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Aid flows and women and work in South East Asia

Aid flows and women and work in South East Asia

The Aid Flows and Women and Work in South East Asia report analyses aid flows in South East Asia, and the degree to which overseas development funding is spent on projects promoting women’s economic empowerment.

The report provides an overview of the flows of development assistance funding into South East Asian countries, and compares the aid flows based on gross size as well as relative size as compared to the recipient country’s gross national income.

The report also examines which countries in particular are providing development assistance to South East Asia, and analyses the thematic areas to which funds from the different countries are directed and how these contribute to women’s economic empowerment.

Highlights

The report finds that the Philippines, Indonesia, Vietnam and Myanmar have received the greatest gross flows of aid from other countries over recent years. However considering aid flows as a percentage of gross national income, the countries receiving the greatest relative flows of aid are Cambodia, Laos and Timor-Leste.

Timor-Leste in particular received a very high level of support, with 7.8 percent of its gross national income coming from official development assistance in 2014. Similarly, Cambodia and Laos received relatively modest amounts, but in both cases it accounted for 4.0 percent of their gross national income. By contrast, the Philippines received the largest amount of official development assistance, but it accounted for 0.1 percent of its national gross income.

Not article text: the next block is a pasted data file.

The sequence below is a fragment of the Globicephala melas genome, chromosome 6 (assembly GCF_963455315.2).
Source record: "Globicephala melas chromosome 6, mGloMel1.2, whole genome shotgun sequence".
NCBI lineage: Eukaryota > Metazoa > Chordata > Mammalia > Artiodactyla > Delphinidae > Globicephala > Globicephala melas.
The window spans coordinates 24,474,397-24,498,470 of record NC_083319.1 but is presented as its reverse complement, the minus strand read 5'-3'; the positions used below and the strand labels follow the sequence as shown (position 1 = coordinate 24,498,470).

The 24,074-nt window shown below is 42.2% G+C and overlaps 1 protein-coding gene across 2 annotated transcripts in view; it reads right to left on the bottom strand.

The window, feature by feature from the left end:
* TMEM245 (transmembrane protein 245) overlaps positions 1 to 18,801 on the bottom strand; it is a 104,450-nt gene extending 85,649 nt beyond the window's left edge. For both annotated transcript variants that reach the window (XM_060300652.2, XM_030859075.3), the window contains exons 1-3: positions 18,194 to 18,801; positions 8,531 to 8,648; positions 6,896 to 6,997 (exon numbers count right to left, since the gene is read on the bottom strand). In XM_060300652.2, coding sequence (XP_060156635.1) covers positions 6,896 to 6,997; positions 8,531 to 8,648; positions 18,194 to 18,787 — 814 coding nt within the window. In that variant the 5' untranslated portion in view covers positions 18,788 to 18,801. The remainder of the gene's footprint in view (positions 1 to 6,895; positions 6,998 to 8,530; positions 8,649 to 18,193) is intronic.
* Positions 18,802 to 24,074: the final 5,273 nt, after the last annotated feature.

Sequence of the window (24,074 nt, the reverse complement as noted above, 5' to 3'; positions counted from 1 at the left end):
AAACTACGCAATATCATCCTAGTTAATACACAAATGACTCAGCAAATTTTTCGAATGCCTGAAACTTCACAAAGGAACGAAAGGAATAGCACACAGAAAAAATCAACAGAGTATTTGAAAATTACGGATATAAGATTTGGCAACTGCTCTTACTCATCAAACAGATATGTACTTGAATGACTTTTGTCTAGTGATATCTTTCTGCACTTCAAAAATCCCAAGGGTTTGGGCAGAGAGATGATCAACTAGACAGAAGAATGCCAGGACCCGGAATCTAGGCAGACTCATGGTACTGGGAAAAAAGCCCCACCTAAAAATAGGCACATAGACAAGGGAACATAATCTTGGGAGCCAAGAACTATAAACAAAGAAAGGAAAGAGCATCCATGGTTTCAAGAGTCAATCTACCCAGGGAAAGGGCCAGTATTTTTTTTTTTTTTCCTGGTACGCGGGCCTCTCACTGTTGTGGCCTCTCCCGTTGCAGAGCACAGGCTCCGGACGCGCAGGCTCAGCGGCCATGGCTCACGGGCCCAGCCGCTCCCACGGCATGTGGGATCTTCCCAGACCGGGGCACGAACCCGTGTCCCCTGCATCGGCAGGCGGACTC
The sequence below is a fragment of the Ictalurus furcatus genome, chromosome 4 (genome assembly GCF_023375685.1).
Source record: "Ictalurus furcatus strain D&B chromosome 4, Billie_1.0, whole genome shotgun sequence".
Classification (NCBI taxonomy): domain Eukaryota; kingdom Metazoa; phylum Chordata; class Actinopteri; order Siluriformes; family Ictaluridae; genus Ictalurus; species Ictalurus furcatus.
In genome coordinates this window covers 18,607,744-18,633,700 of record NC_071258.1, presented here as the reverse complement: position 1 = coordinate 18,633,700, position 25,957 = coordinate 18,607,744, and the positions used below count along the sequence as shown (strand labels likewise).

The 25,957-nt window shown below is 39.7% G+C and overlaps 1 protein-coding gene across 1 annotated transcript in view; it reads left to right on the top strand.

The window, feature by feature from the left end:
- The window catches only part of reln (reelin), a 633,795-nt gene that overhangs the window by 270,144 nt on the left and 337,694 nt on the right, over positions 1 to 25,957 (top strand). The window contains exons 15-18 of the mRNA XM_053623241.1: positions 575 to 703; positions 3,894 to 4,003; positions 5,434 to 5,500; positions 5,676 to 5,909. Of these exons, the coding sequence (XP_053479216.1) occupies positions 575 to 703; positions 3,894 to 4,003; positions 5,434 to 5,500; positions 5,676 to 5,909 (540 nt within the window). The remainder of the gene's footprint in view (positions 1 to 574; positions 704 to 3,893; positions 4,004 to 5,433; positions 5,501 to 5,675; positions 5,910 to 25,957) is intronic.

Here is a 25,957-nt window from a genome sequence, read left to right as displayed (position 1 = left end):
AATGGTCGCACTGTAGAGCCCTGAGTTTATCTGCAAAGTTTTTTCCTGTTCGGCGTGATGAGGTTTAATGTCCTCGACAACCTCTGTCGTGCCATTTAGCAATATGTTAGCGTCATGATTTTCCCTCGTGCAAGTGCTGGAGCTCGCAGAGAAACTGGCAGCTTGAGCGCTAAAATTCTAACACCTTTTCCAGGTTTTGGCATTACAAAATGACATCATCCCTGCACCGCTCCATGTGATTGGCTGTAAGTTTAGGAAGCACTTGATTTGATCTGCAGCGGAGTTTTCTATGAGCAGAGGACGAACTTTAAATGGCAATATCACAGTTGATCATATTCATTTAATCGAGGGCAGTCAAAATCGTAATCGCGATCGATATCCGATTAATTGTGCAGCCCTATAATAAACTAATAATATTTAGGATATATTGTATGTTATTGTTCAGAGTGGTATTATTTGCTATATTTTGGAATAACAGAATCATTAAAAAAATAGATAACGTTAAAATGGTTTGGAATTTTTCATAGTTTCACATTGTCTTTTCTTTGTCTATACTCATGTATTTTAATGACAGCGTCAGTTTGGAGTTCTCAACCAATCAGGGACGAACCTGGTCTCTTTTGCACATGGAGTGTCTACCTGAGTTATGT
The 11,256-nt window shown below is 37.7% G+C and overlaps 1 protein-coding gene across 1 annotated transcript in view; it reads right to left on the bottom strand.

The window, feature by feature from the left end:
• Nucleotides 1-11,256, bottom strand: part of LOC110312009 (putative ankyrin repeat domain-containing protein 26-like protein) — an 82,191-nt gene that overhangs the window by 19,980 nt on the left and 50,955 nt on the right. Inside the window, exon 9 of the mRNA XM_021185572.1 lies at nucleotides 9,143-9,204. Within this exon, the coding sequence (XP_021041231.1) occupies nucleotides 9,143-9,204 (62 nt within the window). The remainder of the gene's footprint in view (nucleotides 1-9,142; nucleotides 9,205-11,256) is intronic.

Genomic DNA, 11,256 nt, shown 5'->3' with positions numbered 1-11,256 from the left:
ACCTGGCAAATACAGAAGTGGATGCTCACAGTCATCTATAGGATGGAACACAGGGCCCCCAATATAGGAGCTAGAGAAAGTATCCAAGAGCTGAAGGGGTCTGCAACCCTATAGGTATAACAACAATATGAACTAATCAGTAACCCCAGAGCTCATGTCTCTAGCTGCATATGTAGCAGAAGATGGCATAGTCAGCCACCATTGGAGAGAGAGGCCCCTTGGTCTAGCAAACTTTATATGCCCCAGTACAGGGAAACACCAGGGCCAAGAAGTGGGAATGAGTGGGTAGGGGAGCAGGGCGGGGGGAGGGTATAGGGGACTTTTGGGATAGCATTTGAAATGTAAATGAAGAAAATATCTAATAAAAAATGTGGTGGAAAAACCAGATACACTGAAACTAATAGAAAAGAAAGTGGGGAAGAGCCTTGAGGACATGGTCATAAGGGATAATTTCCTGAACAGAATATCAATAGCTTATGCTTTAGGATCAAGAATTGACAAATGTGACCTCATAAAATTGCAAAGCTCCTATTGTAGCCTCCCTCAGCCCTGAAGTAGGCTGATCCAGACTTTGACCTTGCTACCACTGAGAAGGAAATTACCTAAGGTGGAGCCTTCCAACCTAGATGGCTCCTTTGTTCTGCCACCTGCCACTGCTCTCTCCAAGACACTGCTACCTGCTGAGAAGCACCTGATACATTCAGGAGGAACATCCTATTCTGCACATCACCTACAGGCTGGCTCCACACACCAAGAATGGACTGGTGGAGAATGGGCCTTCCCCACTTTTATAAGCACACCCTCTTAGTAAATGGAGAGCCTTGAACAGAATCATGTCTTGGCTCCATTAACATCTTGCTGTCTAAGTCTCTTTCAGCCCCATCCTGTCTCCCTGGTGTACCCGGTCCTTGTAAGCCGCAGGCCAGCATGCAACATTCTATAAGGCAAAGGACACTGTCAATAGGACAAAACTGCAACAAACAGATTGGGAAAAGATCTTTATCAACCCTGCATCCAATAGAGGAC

The report finds that Australia, Canada, Denmark, Finland, Norway, Sweden and the United States have all actively supported women’s projects in South East Asia in recent years. The largest number of directly funded projects focus on themes of leadership and peace, while other common gender-focused themes include women’s participation in decision-making and leadership, sexual and maternal health, the role of women in peace-building, gender-based violence, and women’s rights as human rights.

Far fewer projects address themes associated with women’s economic empowerment, including the issues of livelihoods, entrepreneurship, labour migration, gender equality in the workplace. Among this cluster, the focus is on women’s livelihoods and entrepreneurship, with few projects targeting women as workers.

Contents

  • Official Development Assistance in 2015
  • Investing in women to achieve gender equity
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